Thursday, June 24, 2004

America Online Inc. yesterday announced plans to buy Inc. for $435 million, the Internet giant’s first acquisition in four years. The plan is a sign that AOL hopes to strengthen its control over the online advertising field.

“Online advertising is back,” said Jonathan Miller, chairman and chief executive officer of AOL in Sterling, Va. “AOL’s acquisition of an already profitable business … will provide us with additional reach and tools to strengthen our competitive position in this business.”

Baltimore-based takes ads from Web sites, search engines and legitimate e-mail publishers and redelivers them to customers, Mr. Miller said. Its “pay-for-performance” quality means the company is paid for each customer it delivers to a client. is the largest third-party advertising network in the United States with 2003 revenue at $132 million. In purchasing, AOL would create the largest online advertising network on the Internet, one capable of reaching 140 million users each month, Mr. Miller said. was pursuing an initial public offering when America Online first approached the company for talks about an acquisition.

AOL’s timing was strategic, said cable and media analyst David Mantell of Loop Capital Markets in Chicago. If had gone through with its plans for an IPO, its price tag could have been a lot higher.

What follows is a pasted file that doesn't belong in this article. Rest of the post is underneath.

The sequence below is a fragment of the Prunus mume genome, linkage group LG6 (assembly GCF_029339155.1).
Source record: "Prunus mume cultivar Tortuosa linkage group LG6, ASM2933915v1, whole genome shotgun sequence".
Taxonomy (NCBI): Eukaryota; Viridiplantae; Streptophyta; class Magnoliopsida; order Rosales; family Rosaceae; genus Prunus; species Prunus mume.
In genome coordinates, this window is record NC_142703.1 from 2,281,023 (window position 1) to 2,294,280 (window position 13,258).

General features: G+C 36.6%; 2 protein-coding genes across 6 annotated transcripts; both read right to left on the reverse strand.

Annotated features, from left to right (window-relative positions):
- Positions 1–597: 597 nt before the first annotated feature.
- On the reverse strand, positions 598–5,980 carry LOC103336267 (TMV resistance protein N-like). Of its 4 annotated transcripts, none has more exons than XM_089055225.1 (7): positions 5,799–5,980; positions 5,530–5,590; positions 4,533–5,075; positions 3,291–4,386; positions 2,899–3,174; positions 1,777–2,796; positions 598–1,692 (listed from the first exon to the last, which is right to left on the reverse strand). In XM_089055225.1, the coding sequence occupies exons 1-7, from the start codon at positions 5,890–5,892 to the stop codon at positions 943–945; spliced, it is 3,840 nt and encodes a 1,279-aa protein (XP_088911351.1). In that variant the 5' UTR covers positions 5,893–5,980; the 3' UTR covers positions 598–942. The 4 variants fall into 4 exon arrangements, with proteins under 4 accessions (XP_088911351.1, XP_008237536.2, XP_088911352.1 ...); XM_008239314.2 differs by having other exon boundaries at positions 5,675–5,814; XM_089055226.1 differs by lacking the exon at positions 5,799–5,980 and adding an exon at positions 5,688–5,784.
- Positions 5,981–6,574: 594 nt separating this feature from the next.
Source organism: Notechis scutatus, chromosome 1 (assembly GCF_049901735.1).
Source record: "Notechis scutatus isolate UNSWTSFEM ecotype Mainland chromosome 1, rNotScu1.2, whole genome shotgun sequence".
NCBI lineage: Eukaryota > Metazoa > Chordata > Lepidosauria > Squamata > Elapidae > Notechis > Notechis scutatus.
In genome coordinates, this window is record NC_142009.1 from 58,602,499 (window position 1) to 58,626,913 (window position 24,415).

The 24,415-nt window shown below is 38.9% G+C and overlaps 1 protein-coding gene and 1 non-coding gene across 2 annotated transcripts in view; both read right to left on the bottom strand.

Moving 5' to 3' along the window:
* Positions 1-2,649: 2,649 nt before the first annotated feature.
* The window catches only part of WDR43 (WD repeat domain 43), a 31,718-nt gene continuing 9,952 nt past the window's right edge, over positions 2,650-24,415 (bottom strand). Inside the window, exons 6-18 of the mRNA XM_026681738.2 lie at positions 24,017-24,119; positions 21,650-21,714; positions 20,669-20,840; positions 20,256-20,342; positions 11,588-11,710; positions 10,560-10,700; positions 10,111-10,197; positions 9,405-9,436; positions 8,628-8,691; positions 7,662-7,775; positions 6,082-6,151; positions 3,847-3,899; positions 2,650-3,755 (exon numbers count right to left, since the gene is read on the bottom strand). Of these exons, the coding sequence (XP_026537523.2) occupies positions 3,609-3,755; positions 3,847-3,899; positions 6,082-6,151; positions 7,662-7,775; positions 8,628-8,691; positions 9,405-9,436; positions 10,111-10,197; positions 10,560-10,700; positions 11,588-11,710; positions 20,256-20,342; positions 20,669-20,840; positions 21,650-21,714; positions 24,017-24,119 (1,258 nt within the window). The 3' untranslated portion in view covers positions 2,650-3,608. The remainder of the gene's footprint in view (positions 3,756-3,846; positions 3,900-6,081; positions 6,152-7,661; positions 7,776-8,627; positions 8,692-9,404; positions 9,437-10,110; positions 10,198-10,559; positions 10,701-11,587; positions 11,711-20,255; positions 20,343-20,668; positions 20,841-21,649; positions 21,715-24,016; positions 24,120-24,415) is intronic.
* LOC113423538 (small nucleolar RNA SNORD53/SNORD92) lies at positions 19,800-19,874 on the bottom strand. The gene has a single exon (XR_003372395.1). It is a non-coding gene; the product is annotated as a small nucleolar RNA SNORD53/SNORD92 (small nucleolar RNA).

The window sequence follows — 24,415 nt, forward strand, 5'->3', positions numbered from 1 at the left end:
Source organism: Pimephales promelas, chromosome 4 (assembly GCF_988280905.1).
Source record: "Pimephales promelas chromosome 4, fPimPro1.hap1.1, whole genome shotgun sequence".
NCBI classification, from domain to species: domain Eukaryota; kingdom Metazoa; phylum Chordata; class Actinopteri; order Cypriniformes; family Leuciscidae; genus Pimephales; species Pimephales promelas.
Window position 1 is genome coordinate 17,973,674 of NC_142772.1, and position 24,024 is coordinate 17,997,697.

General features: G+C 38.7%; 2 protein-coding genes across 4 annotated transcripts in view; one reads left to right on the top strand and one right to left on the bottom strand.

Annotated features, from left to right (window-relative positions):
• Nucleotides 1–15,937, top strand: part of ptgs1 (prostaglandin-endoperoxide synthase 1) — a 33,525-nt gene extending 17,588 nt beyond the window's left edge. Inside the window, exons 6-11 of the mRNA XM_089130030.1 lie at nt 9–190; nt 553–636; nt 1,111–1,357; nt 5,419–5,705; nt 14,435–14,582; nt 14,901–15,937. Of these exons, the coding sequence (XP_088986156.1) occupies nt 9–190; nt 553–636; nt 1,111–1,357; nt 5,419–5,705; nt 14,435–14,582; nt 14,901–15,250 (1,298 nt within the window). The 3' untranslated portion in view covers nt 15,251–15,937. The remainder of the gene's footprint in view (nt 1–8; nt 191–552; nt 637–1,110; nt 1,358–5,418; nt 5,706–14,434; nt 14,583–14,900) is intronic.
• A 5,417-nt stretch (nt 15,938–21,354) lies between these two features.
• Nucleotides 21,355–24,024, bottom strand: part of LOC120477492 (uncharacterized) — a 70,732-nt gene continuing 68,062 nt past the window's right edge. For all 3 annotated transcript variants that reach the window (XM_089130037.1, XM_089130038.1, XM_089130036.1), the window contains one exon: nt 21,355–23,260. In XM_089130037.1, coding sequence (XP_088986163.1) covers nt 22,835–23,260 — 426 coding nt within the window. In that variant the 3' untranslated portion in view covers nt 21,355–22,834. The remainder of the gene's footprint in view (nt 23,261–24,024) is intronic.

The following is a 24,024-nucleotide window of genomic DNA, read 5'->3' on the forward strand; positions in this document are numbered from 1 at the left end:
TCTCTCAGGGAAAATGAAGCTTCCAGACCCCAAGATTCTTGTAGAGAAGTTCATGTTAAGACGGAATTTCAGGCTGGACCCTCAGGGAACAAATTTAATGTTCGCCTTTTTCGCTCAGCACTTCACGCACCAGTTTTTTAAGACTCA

The online portion of the advertising industry has been quickly growing, making the purchase even more valuable.

“More and more advertisers are seeing the value of online advertising,” Mr. Mantell said.’s broad Internet reach would strengthen AOL’s force in online advertising because it would reach all Internet users, not just AOL members, Mr. Miller said.

“In a growing market, you want diversity. It’s true for AOL and,” said Mike Kelly, president of AOL Media Network, the branch of AOL that would fall under.

“It’s a significant statement from America Online about its intent to continue growing its advertising business,” Mr. Mantell said. “You just don’t spend $400 million in cash just casually. There has to be a good reason to do it.”

Both sides of the acquisition could benefit from the transaction, Mr. Mantell said.

Scott Ferber, chief executive officer of, said the acquisition offers the advertising company more room to grow.

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